(Yicai Global) Aug. 30 -- With quantum communication network development gathering pace in China, many medium- to high-orbit and low-orbit QC satellites are under development in the country and construction of the quantum communication trunk line linking Beijing with Guangzhou is also in full swing.
"Our goal of is to build a quantum communication network that integrates space-air-ground facilities in future," Prof. Zhang Qiang at the University of Science and Technology of China told state news outlet The Paper at the Engineering Center of USTC Shanghai Institute for Advanced Studies in Shanghai's Pudong New Area.
China launched its first QC science experiment satellite Mozi on Aug. 16, 2016, and the 2,000-kilometer-long Beijing-Shanghai Secure Quantum Communication Trunk Line passed acceptance checks about a year later. It is dubbed the first 'high-speed rail' of QC in the country. The USTC engineering center serves as the control center for both the Mozi satellite and the secure QC trunk line.
"By analogy, ground quantum communication networks are high-speed rail, and QC satellites are aircraft. China has successfully launched the first QC satellite Mozi, and the ground communication network, Beijing-Shanghai trunk line, has gone into operation. The country also plans to launch many small satellites, and the second trunk line that runs from Beijing to Guangzhou has also been approved by the National Development and Reform Commission," Zhang said.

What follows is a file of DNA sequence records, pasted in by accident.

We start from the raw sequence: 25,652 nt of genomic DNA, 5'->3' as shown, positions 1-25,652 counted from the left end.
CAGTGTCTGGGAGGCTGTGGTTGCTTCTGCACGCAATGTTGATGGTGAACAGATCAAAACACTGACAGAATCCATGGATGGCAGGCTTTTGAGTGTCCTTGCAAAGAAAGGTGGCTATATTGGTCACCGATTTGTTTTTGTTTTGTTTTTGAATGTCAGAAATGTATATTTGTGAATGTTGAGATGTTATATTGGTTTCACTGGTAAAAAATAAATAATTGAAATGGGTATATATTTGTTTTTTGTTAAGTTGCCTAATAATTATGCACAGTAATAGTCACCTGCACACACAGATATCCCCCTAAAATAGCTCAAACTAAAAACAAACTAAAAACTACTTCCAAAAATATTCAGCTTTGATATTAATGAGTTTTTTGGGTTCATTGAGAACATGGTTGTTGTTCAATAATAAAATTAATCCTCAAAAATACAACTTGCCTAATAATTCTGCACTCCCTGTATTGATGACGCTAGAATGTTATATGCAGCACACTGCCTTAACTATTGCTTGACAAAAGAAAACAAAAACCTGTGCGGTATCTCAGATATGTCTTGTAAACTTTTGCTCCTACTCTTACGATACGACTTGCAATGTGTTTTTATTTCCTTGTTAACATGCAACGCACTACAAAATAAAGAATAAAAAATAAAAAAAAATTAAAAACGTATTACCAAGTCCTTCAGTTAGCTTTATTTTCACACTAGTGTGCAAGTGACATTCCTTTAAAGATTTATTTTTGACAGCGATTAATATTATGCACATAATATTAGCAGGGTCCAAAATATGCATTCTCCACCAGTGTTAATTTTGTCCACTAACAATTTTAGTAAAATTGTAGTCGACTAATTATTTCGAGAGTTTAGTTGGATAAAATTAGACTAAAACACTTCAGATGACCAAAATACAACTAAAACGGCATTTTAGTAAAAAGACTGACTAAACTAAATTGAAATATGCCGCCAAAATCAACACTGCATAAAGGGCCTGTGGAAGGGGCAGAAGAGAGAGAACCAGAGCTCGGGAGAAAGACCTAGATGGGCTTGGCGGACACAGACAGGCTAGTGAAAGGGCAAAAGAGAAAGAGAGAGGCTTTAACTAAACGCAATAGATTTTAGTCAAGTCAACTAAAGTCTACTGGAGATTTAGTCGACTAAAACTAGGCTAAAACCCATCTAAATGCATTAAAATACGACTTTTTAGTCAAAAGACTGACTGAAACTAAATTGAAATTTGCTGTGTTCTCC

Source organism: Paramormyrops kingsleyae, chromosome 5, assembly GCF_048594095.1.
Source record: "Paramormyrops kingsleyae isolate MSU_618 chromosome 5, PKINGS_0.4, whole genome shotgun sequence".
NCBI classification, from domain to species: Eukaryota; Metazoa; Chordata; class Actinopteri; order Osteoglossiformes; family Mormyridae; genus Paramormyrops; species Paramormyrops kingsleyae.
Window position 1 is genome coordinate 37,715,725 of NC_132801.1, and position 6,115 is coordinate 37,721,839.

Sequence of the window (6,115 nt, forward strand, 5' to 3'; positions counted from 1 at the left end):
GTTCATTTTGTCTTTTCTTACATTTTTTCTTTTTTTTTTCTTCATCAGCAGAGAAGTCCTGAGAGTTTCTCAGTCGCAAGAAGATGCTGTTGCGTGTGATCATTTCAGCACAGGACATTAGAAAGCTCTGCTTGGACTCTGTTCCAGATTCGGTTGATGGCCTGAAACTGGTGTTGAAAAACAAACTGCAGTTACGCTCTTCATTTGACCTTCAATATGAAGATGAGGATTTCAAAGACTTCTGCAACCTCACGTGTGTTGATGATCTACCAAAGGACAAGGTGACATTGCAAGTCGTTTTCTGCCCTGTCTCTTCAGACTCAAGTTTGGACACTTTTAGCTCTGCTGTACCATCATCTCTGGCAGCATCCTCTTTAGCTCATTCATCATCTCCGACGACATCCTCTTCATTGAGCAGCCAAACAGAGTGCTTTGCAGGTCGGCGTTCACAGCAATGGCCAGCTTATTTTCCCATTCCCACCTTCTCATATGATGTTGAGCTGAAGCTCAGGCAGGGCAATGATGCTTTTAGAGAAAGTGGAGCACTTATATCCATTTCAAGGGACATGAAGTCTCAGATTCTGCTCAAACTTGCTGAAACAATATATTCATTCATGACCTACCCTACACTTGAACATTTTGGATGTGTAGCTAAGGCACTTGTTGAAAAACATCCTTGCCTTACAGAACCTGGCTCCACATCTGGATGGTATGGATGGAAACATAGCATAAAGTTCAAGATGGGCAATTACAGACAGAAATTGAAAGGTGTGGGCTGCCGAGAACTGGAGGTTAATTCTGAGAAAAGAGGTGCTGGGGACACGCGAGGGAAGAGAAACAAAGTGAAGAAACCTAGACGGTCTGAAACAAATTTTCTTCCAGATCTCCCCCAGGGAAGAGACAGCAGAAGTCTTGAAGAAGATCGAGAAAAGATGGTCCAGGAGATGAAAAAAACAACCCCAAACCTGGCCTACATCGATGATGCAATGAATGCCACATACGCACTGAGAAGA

In the broad sense, QC refers to the process of transmitting information encoded in quantum state from one place to another, which involves quantum teleportation, quantum entanglement swapping and quantum key distribution. In its narrow signification, the term means quantum key distribution -- key distribution through quantum-state microscopic particles.
Quantum is non-clonal and indivisible, and salient features of quantum communication include unique keys for different data transmissions and completely random key generation. Any interception can be detected, and it is impossible to crack quantum-encrypted data, making QC unconditionally secure in theory.
Mozi now has five aerial stations -- Urumqi (Xinjiang), Ali (Tibet), Graha (Qinghai), Lijiang (Yunnan) and Xinglong (Beijing), with all connected with the satellite, Zhang explained.
On the ground, four metropolitan area networks have sprung up along the Beijing-Shanghai trunk, and they function like subway networks in a city. Many more cities have started building local MANs. Once completed, they will connect to the trunk line using certain routing mechanisms.
The metropolitan area network built in Jinan in eastern Shandong province in 2013, for example, has 56 nodes and is the largest MAN in the world today. It has run operation since 2013 and has a failure-free operation rate as high as 99.7 percent. "The 0.3 percent failure rate means that the QC network can meet modern communication requirements," he noted.
Editor: Ben Armour